Churchill Outlines 'Milkshake' Policy, Other Changes for Spring Meet
Updated: Tuesday, April 26, 2005 12:49 PM
Posted: Monday, April 25, 2005 4:50 PM
With only a few differences, Churchill Downs in Louisville, Ky. will be utilizing the same testing procedures for "milkshakes" that are in effect at Keeneland Racecourse and similar to those at many other North American tracks during the spring meet that begins April 30.
Under the policy, outlined by Churchill president Steve Sexton during an April 25 meeting with horsemen, all horses racing at Churchill will be tested for total carbon dioxide blood serum levels. (Milkshaking is the administration of alkalizing agents for the purpose of altering the performance of a racehorse during competition, according to the Churchill policy.)
According to the Churchill policy, horses racing at the track will be required to report to the testing barn and undergo a pre-race blood test 45 minutes before post time. Sexton said the only exception to the requirement for horses to be tested at the testing barn would be for horses running in the Kentucky Derby (gr. I) and Kentucky Oaks (gr. I). Those horses will be tested in their individual stalls, which are already under surveillance leading up to the two races.
The tests will be analyzed by Iowa State University's veterinary diagnostic laboratory, with any level of 37 millimoles/liter of plasma or higher deemed to be a positive. No split samples of the tests will be taken and the Iowa State lab results shall be determinative, according to the policy.
The penalties for TCO2 positives, per trainer, are:
--First offense: "Earned surveillance" for the remainder of the meet, requiring surveillance for any horse the trainer intends to race for 24 hours prior to the race in which the horse is entered;
--Second offense: Trainer will be deemed a "persistent offender," and will be prevented from entering a horse at any Churchill Downs Inc. owned or managed facility race meet for a period of 30 days, beginning with the day the trainer is notified of the test results; and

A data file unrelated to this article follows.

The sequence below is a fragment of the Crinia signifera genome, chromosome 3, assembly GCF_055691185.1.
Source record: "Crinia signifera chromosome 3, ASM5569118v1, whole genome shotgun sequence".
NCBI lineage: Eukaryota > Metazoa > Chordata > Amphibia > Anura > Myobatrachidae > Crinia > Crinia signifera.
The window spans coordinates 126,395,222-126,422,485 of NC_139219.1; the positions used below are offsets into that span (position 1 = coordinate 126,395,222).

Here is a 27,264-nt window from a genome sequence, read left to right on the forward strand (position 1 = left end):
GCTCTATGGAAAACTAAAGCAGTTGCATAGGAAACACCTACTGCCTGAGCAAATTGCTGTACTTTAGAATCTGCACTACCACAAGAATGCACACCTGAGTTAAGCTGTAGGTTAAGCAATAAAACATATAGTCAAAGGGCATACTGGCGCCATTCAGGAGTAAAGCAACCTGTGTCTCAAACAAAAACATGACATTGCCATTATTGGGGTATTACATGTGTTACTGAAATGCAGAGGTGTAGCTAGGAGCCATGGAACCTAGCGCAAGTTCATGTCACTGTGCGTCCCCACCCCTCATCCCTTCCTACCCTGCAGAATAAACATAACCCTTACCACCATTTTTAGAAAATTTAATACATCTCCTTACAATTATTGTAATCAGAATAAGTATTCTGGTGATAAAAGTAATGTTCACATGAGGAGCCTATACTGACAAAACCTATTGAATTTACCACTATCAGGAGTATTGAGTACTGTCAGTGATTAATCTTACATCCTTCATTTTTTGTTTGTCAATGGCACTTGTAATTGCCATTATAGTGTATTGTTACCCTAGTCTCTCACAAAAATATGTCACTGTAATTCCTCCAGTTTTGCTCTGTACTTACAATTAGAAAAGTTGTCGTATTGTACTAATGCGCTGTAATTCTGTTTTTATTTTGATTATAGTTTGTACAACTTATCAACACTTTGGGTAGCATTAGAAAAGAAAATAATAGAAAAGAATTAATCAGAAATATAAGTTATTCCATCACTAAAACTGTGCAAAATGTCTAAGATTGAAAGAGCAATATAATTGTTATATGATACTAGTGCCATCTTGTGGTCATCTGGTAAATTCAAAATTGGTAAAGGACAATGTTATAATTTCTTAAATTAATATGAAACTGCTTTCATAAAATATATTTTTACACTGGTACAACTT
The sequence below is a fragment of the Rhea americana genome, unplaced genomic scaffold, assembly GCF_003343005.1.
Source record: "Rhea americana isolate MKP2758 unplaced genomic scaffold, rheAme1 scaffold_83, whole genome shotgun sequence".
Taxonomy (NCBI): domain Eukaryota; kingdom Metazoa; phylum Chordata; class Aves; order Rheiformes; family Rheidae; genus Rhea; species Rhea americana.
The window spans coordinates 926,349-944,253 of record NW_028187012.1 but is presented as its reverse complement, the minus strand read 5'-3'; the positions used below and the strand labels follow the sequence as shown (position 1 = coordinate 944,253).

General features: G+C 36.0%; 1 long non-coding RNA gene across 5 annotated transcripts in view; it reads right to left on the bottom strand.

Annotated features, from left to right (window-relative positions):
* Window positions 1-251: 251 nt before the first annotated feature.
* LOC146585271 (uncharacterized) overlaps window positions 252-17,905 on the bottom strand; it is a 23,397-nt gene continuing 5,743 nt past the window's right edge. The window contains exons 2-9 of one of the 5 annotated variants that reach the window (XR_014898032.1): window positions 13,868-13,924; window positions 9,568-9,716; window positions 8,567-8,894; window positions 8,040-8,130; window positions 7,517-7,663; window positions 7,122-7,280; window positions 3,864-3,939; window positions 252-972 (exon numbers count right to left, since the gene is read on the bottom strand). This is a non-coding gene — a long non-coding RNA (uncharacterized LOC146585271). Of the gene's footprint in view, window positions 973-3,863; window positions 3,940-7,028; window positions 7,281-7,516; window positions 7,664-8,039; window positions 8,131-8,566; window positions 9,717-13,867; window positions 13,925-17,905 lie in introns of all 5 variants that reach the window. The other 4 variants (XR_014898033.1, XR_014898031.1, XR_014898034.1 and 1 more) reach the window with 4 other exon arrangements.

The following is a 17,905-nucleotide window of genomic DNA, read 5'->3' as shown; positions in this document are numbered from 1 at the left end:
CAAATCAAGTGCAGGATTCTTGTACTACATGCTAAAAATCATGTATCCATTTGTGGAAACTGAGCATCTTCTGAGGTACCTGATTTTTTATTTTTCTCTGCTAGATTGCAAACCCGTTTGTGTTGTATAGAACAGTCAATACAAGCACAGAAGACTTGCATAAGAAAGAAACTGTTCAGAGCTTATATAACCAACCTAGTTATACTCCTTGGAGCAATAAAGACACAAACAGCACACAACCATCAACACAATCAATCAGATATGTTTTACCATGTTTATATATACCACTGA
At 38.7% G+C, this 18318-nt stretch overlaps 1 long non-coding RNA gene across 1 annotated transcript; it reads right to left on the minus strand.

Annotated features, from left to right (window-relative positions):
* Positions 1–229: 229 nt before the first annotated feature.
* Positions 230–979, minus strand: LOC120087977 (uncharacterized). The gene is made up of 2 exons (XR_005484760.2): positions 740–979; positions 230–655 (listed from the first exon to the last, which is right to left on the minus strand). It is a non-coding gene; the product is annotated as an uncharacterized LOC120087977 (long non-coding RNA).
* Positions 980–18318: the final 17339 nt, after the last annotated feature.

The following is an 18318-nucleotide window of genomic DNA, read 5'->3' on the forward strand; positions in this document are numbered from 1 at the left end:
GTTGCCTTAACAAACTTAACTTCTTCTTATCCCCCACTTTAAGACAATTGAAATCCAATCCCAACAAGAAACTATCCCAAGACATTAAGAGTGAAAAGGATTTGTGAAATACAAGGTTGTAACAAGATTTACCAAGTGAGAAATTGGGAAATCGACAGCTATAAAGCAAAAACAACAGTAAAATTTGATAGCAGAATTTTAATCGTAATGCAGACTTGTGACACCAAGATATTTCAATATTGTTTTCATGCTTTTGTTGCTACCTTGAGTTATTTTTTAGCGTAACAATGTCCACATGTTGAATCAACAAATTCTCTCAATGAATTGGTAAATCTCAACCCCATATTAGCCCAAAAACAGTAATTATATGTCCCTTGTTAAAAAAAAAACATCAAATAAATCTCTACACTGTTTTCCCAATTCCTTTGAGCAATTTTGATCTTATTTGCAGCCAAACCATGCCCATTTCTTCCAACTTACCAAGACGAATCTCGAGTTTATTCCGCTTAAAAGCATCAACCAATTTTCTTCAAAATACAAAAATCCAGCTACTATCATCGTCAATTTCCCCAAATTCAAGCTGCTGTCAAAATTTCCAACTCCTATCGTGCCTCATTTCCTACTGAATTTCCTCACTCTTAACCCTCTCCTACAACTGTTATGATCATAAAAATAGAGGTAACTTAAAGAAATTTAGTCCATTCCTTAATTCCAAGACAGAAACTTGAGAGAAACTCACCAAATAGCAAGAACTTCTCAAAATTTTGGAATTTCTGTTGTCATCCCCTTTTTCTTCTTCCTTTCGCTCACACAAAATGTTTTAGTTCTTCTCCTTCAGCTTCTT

--Third offense: Expulsion from Churchill Downs for six months, during which time they will be precluded from entering any horse within his/her care at any Churchill Downs Inc. owned or managed facility.
Sexton also said the track will be utilizing the Graded Stakes Committee's "supertesting" procedures for all graded stakes run during the spring meet.
The milkshake policy and supertesting program were among a number of changes affecting horsemen for the upcoming meet, the first since the historic track underwent a major redevelopment project.
One change that drew the greatest interest from the approximately 30 horsemen who met with Sexton was a new policy precluding wearers of owner/trainer pins from having access to third floor boxes, unless the owner or trainer is a season box holder.
Under the policy, trainers will be given a special sticker for their racing license that will provide third floor box seat access for them and their escorted guests to walk out and watch the races. The track has also set aside boxes A2-3 and A5-8 in Section 318 for trainers and their guests to watch their horses run without the need for any box stickers. Also, Churchill has approximately 25 boxes for distribution daily to owners and/or trainers with a horse in a race and would like third-floor box access for the day.
Sexton said the change was necessitated due to concerns from season box holders over the access to the area.
Trainer Bernie Flint, who has a third-floor season box, said in the past others used his box when it was not occupied and it never posed any problems when he asked them to relocate so he could watch races in which he had horses.
Rather than being more restrictive, Flint said he believed Churchill could garner more positive goodwill by allowing owners or trainers who are visiting the track to be able to "see the most beautiful and largest facility" in American racing by being allowed in the third-floor box area.
While Churchill officials will re-evaluate the policy, Sexton was not optimistic about it being changed, asking horsemen to see how they are affected by the policy during opening weekend. "There is no perfect solution," Sexton said of trying to balance needs of season box holders and horsemen.
As part of its redevelopment, Churchill has established a guest/ horsemen's relations booth, replacing the horsemen's lounge adjacent to the paddock. Also, a new room has been built for owners and trainers with horses running in Churchill stakes races, with a limit of eight people per horses and additional accommodations for larger ownership groups.
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